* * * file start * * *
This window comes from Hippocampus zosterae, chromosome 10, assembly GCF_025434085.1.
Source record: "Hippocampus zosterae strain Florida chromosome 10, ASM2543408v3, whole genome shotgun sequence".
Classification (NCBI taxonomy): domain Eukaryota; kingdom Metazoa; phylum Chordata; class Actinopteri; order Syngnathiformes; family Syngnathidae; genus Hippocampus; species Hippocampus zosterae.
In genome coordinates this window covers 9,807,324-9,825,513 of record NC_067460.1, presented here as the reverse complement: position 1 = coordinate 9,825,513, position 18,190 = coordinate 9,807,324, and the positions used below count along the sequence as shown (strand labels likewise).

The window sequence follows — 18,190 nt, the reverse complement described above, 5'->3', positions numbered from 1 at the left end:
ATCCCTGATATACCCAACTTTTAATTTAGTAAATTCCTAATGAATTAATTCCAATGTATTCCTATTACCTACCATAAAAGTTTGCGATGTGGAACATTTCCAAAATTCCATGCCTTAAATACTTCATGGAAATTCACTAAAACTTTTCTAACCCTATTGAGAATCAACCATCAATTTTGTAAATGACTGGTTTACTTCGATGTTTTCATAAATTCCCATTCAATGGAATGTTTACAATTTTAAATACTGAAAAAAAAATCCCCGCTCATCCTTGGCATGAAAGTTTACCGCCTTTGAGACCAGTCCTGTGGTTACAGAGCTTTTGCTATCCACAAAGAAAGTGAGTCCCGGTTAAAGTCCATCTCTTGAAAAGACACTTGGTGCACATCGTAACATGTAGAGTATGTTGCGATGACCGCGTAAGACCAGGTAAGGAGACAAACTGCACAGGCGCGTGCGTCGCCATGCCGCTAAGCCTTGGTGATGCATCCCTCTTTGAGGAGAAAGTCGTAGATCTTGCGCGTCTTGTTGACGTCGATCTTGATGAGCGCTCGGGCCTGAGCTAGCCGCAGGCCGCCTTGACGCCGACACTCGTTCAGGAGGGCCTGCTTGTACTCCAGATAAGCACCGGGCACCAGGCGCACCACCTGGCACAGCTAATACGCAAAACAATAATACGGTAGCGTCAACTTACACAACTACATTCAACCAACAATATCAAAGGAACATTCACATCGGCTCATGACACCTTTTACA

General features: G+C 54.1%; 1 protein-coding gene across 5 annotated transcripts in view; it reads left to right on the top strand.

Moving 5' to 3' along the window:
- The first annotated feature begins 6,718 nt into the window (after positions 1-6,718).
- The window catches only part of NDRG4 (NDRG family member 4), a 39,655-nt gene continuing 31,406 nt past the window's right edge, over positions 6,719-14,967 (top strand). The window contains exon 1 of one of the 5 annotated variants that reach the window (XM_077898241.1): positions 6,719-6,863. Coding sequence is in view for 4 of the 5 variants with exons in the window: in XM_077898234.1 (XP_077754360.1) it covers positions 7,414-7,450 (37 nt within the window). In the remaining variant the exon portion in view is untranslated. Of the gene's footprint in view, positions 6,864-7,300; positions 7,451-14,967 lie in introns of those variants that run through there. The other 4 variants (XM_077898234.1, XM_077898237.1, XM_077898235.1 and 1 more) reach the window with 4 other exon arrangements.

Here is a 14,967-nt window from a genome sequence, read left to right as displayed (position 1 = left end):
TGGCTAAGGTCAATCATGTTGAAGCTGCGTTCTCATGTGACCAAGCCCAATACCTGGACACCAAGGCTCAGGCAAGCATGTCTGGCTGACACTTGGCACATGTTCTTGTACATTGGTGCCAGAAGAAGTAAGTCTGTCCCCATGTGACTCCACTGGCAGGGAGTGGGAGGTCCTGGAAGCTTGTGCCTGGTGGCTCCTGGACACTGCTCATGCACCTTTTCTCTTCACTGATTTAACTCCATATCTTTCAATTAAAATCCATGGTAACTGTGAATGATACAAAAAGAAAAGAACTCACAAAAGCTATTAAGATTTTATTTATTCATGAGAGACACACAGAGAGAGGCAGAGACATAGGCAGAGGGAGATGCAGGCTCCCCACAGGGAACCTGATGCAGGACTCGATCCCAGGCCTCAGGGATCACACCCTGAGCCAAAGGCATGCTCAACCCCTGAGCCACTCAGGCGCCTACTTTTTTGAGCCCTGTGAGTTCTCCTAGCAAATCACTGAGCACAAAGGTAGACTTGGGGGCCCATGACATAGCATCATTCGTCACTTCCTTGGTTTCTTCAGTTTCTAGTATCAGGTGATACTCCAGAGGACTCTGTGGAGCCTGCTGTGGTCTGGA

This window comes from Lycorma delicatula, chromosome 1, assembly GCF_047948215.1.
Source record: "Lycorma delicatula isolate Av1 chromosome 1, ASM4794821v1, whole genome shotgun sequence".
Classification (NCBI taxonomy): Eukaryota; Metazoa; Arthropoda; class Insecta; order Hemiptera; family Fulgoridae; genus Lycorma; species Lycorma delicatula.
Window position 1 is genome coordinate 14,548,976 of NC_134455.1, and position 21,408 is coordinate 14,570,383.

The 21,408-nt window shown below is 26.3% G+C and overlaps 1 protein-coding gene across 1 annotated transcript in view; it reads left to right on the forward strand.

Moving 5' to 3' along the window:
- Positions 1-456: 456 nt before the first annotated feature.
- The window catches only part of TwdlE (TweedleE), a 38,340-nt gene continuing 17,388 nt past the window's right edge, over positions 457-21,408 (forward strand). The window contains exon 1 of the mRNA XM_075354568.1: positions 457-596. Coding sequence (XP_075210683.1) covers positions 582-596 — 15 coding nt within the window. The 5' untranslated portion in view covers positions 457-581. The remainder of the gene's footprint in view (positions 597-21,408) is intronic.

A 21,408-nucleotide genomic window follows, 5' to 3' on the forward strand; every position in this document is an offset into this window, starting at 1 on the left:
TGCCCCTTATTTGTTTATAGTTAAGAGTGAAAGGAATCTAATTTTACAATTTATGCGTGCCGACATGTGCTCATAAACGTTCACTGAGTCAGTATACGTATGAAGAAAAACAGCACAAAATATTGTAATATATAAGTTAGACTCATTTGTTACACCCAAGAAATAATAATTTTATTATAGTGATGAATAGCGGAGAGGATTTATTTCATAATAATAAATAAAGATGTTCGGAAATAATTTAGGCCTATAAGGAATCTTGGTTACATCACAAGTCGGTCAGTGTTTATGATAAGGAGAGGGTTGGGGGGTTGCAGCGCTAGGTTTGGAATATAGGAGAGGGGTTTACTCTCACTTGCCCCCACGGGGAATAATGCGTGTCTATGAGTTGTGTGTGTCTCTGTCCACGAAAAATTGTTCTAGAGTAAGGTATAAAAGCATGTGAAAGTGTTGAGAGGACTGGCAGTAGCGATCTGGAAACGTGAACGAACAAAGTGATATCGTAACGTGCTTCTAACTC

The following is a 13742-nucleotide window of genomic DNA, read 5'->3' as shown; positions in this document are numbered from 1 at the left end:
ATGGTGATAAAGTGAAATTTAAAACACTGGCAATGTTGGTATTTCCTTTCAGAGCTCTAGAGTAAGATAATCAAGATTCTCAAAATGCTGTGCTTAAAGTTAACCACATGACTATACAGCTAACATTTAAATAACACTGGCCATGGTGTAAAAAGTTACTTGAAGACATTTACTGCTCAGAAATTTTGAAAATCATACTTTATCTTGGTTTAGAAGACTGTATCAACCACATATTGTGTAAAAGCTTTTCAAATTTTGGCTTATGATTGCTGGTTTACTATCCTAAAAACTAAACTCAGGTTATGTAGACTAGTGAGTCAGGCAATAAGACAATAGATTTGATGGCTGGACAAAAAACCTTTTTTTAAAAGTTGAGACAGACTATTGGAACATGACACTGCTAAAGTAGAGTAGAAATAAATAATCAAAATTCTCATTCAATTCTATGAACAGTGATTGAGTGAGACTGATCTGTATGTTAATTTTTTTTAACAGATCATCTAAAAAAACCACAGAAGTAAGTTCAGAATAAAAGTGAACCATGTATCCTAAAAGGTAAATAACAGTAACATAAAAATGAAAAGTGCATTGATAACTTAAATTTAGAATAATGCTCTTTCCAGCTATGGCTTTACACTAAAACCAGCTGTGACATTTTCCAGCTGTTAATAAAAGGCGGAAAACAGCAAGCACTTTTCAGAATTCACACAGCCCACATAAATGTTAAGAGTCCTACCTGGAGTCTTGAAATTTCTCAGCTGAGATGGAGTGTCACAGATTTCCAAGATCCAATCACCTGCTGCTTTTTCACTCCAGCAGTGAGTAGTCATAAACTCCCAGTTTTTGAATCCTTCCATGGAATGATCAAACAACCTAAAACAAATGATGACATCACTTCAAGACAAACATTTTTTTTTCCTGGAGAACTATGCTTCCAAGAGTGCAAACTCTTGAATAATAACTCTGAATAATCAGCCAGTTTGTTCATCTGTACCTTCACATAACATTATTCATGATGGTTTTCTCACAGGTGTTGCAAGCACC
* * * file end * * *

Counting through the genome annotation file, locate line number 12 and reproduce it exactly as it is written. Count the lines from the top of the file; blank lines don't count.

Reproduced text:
TGGCTAAGGTCAATCATGTTGAAGCTGCGTTCTCATGTGACCAAGCCCAATACCTGGACACCAAGGCTCAGGCAAGCATGTCTGGCTGACACTTGGCACATGTTCTTGTACATTGGTGCCAGAAGAAGTAAGTCTGTCCCCATGTGACTCCACTGGCAGGGAGTGGGAGGTCCTGGAAGCTTGTGCCTGGTGGCTCCTGGACACTGCTCATGCACCTTTTCTCTTCACTGATTTAACTCCATATCTTTCAATTAAAATCCATGGTAACTGTGAATGATACAAAAAGAAAAGAACTCACAAAAGCTATTAAGATTTTATTTATTCATGAGAGACACACAGAGAGAGGCAGAGACATAGGCAGAGGGAGATGCAGGCTCCCCACAGGGAACCTGATGCAGGACTCGATCCCAGGCCTCAGGGATCACACCCTGAGCCAAAGGCATGCTCAACCCCTGAGCCACTCAGGCGCCTACTTTTTTGAGCCCTGTGAGTTCTCCTAGCAAATCACTGAGCACAAAGGTAGACTTGGGGGCCCATGACATAGCATCATTCGTCACTTCCTTGGTTTCTTCAGTTTCTAGTATCAGGTGATACTCCAGAGGACTCTGTGGAGCCTGCTGTGGTCTGGA